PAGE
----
Thought for the Day - Rev Joel Edwards
We’re emerging from a weekend, deluged by the deafening sounds of democracy.
The election results in France and Greece have left us breathless and baffled about the future. Here in Britain, the outcomes from last Thursday have provided a field day for political analysts. Yesterday President Putin’s controversial victory was officially endorsed. And it appears that President Obama has now entered the race in earnest.
The downpour of bulletins and reviews has included complex analyses of how these radical results will affect us in the current economic storm.
But as we’ve heard from reports on this programme, ‘the people’ in France and Germany have also featured significantly.
Even if we are cynical about people participation we cannot marginalize it. “The best argument against democracy,” Churchill once said, “is a five minute conversation with the average voter.”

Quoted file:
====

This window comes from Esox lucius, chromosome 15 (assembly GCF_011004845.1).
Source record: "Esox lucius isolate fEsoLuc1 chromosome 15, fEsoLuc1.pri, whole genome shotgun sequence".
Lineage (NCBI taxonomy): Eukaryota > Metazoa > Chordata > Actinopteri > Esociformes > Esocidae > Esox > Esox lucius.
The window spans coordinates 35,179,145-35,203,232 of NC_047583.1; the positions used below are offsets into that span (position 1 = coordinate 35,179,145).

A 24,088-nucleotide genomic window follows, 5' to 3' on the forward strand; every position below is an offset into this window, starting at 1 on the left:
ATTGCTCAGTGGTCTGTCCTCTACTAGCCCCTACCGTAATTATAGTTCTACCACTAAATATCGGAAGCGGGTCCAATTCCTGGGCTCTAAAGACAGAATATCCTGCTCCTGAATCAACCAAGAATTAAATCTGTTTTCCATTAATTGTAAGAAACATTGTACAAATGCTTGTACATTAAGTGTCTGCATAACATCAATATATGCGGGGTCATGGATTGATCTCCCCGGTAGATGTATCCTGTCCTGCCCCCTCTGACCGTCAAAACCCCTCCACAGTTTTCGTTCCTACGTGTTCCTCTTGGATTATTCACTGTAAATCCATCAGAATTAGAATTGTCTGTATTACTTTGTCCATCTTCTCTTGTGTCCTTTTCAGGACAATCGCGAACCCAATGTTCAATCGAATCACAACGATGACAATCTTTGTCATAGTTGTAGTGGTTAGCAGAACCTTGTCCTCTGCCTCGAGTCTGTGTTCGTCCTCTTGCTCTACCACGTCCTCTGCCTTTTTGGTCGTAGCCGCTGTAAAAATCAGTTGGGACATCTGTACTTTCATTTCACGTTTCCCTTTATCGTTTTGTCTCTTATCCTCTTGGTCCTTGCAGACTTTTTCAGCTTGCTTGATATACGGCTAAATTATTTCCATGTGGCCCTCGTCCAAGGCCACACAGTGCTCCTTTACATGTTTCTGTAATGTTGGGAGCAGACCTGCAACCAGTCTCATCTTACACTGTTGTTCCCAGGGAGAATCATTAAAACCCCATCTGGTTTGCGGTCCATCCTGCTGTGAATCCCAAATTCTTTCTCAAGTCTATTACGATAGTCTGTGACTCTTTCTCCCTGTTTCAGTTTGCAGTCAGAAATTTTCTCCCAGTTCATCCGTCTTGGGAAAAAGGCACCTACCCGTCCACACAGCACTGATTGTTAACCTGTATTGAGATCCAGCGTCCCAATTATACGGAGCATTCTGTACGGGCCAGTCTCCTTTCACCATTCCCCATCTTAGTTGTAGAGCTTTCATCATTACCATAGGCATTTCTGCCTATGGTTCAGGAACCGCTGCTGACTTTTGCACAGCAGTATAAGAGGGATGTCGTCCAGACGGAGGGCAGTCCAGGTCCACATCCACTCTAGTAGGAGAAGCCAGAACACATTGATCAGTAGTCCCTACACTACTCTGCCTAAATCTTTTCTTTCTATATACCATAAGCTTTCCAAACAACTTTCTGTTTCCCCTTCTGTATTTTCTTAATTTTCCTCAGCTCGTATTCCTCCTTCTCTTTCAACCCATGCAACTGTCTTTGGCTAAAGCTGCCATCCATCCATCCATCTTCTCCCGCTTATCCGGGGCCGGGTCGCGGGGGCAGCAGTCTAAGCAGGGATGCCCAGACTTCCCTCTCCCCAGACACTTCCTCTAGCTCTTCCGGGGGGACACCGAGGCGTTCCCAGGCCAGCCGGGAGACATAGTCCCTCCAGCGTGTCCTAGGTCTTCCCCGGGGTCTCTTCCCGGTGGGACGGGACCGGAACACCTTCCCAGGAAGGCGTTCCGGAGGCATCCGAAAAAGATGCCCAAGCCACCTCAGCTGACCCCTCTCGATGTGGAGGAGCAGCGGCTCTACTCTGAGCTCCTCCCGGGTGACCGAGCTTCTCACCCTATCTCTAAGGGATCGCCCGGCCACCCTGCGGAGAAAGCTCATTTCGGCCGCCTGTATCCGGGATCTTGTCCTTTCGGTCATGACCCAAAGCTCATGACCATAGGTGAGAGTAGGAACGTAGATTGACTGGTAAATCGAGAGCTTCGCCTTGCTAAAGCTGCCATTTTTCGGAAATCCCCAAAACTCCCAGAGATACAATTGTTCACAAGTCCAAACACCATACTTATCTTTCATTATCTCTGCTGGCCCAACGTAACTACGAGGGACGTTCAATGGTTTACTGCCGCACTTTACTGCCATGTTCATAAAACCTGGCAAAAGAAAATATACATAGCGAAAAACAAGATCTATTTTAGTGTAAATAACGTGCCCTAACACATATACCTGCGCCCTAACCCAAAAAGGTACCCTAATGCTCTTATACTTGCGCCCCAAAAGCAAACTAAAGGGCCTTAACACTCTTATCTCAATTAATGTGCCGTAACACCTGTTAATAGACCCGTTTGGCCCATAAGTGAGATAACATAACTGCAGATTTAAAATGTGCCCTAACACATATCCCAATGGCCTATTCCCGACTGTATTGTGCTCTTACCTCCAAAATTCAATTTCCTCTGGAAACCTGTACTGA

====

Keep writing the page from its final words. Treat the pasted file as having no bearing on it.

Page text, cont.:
Its understandable cynicism from a bulldog; but its not one the Bible would necessarily endorse.
The God of the Bible is so deeply committed to us that he is implicated in the imperfections of our political life and the creaking features of our democracies. Christian theology registered a ‘Yes’ vote for democracy over three thousand years ago when the prophet Samuel led a participative process in electing a new king and put the constitutional arrangements in the Ark of the Covenant – a kind of biblical version of Hansard.
The New Testament is a three-line whip commanding Christians to pray for political leaders. The very word ‘ecclesia’ or ‘church’ was drawn from a Greek understanding of a democratic community making choices for the common good.
For good and ill, Christian faith has baptized political life in the very idea of God. So much so that even in secular states such as France or America the people’s faith cannot be entirely submerged in the ebb and flow of the democratic process.
In their brilliant book, ‘God is Back’, Micklethwaite and Wool-dridge expressed it well: “If you want to understand the politics of this century” they claim, “you cannot afford to ignore God whether you believe in him or not.”
To believe this, is not to become triumphalist or arrogant about faith and its troubled relationship with politics. Rather, it’s a recognition that as we head upstream towards the white waters on our political landscape, for many of us, hope in politics is only possible because we have faith in God.